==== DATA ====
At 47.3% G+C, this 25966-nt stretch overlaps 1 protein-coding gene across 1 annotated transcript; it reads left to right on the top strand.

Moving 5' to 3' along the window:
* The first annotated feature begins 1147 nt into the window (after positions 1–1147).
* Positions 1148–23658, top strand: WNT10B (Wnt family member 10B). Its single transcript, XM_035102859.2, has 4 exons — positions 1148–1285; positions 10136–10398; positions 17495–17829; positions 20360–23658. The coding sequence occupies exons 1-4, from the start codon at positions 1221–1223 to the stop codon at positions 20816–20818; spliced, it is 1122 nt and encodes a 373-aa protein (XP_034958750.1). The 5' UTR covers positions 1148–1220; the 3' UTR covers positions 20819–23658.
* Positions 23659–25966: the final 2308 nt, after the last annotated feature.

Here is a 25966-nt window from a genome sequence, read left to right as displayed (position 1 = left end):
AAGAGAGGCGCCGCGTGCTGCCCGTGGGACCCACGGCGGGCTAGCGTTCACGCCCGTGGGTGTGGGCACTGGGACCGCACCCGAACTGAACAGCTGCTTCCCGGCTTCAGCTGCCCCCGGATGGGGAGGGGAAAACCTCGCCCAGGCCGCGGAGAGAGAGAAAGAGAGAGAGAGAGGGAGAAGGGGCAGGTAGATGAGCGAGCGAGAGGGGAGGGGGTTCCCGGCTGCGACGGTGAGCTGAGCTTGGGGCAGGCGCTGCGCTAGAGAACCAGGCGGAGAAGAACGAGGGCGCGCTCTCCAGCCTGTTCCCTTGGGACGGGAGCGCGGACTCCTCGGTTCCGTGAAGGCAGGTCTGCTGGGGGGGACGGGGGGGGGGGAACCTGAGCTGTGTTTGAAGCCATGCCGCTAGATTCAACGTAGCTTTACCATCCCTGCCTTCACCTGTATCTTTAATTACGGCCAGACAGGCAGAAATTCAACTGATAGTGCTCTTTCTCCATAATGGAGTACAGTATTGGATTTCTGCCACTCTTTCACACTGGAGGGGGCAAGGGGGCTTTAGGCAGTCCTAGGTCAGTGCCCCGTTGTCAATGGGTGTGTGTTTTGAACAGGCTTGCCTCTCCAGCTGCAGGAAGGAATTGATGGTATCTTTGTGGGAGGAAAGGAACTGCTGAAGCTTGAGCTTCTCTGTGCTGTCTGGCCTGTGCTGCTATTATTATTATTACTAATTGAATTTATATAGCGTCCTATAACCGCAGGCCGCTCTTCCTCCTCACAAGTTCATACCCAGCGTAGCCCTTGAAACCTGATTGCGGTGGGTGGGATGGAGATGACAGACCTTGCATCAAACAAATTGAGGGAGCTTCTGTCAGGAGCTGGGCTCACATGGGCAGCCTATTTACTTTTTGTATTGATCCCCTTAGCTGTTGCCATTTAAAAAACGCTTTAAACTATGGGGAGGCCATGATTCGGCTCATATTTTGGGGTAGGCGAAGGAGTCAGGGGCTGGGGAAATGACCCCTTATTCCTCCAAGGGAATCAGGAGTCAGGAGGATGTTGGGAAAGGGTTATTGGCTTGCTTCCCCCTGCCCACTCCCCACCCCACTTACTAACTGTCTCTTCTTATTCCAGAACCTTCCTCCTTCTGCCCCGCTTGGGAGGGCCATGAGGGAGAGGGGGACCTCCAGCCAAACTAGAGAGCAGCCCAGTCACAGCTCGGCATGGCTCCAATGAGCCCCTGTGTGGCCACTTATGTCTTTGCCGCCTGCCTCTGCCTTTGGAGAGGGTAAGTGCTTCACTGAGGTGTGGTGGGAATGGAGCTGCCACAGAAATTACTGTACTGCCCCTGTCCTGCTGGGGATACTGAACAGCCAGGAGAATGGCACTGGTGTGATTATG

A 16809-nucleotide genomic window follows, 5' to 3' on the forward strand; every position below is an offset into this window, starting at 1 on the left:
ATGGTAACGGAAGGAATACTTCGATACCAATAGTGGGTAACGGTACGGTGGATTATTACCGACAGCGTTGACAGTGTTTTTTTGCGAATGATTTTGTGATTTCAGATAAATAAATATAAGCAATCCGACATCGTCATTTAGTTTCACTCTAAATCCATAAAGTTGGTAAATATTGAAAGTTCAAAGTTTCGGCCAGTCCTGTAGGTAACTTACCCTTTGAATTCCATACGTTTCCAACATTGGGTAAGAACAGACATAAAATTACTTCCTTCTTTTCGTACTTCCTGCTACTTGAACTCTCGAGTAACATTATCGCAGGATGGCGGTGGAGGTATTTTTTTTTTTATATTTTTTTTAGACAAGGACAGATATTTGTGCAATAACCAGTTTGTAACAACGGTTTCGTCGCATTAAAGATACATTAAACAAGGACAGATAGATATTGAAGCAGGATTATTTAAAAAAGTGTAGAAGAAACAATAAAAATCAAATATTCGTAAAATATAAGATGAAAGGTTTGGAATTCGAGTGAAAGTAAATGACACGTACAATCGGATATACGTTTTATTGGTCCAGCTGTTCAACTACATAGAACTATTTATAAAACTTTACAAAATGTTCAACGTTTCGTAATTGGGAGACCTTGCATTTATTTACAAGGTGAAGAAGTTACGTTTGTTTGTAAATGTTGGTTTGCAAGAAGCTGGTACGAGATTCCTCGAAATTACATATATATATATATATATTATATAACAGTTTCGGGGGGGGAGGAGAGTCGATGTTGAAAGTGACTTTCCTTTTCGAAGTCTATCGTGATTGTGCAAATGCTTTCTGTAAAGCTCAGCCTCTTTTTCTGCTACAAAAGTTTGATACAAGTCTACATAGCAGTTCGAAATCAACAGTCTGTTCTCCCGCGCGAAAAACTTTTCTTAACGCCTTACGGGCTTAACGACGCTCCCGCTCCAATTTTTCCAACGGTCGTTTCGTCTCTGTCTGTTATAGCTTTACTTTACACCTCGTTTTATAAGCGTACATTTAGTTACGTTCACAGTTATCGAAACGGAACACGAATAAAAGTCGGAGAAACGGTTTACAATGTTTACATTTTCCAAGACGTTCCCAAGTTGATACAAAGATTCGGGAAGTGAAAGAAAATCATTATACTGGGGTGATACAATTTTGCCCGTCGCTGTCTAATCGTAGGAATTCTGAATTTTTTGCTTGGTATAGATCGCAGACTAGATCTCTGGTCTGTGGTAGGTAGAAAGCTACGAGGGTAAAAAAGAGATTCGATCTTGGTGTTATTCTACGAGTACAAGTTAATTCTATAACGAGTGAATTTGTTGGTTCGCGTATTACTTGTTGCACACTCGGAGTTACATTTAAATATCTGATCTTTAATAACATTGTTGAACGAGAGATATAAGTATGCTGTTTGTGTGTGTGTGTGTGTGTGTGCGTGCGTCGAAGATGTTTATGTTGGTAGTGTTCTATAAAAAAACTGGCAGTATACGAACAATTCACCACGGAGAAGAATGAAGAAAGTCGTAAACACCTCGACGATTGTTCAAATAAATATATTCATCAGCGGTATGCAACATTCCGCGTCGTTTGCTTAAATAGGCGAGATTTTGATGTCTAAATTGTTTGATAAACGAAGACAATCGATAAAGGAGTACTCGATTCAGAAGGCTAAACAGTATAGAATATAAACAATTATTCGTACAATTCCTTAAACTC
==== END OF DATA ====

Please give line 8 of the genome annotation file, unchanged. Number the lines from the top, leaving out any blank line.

A 16809-nucleotide genomic window follows, 5' to 3' on the forward strand; every position below is an offset into this window, starting at 1 on the left: